February 8, 1996
I noticed a brief paragraph in an obscure column of the Oklahoman the other day about the death of Jerry Siegel, the co-creator of Superman. That set off a chain of World War II memories from more than 50 years ago when I shared desk space with Jerry on the Pacific edition of the Stars & Stripes, the military's daily newspaper written and edited by servicemen for servicemen and women.
Jerry was a quiet, unassuming little man with a ready smile and a gentle sense of humor. He wrote a daily column for the feature page entitled "Take a Break," with illustrations by Cpl. Clyde Lewis, who had been a nationally syndicated cartoonist before the war. Jerry had an Army tech 4 rating, the equivalent of a buck sergeant. His column consisted of witticisms and funny anecdotes aimed at a military readership.
All the staff members knew Jerry's story. In the late 1930s, during the Great Depression, he and a friend named Joe Shuster conceived the idea of a superhuman hero who fought and conquered evil at every level. Siegel and Shuster were teenagers in Cleveland, Ohio. Joe was the artist and Jerry supplied the dialogue and story line. They gave their creation the dual personality of a meek, bespectacled newspaper reporter who slipped into telephone booths and emerged as a caped crusader with invincible powers. They named him "Superman" and offered the idea to Detective Comics, a magazine publisher. That was the start of the craze for comic book superheroes which goes on unabated today.
Unfortunately, Jerry and Joe were very young, in their early 20s, and they had no idea their brainchild would turn into such a phenomenally popular fad. So they sold their rights to it for a pittance -- a grand total of $130. They thus lost out on millions when Superman took off. They spent the rest of their lives trying to stake a claim in the megabucks it generates, and for the most part they were unsuccessful. When I worked with Jerry on Stars & Stripes in 1944-45, he spent every offduty hour writing letters to lawyers and others in a futile attempt to establish his share of ownership in the Superman bonanza. It was a sad spectacle for those of us who had come to know him as a colleague.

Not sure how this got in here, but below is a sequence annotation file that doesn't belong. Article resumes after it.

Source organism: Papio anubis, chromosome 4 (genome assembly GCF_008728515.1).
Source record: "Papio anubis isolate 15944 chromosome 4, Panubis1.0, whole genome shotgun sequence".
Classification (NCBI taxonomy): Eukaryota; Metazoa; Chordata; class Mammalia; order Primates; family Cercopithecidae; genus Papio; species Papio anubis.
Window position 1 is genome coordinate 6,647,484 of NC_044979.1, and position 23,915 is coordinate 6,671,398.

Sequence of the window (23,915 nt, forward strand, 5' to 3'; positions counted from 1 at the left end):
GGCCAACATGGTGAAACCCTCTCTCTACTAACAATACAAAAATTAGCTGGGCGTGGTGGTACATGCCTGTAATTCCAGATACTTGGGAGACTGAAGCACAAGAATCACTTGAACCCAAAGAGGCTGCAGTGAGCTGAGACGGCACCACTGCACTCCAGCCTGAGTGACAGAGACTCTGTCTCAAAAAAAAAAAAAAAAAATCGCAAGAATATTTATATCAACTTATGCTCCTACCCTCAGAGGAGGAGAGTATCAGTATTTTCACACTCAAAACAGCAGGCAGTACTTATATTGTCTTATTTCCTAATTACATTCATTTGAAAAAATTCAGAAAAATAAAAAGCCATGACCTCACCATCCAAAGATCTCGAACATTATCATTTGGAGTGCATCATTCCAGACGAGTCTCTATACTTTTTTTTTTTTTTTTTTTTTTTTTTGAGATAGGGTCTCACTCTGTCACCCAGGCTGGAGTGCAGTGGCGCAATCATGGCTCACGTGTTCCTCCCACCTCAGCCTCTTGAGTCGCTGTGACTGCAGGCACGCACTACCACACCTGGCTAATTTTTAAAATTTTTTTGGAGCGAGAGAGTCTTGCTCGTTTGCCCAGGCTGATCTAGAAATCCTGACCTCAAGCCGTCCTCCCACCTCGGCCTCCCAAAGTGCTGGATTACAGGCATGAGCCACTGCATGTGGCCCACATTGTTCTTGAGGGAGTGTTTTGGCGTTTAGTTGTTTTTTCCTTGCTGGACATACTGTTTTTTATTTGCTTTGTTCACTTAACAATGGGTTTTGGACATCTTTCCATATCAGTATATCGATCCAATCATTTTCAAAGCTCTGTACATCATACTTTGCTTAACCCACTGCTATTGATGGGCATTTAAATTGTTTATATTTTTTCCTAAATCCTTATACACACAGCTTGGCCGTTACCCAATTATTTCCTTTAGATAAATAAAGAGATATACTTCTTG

Jerry and Joe continued their efforts into civilian life after the war. Finally, in 1975, when Warner Communications owned the rights, the two men's bylines were restored and Jerry and Joe were given annual stipends for life. By then the two had drifted into near poverty, according to Time magazine. The amount of their stipend was far short of what they felt was due them. Their own naivete and youth lost them millions. What they received was a mere drop in the bucket when you think of the royalties they might have received from decades of comic book sales, merchandising spinoffs, movie and TV versions, and countless other things. They made nothing from all that.
After learning of Jerry's death, I dragged out my old bound volumes of the Stars & Stripes from a half-century ago and re-read some of his columns. This item from 1945 caught my eye. Jerry wrote: "Joe Kretcel spent an hour digging through refuse of a Park Avenue apartment building, where he is employed, to find two letters containing checks for $114,000, lost by a woman tenant. She rewarded him with -- fifteen cents." What an appropriate little anecdote for Jerry Siegel, who died of heart failure at the age of 81 at his home in Los Angeles with none of the fortune or acclaim that should have come to him.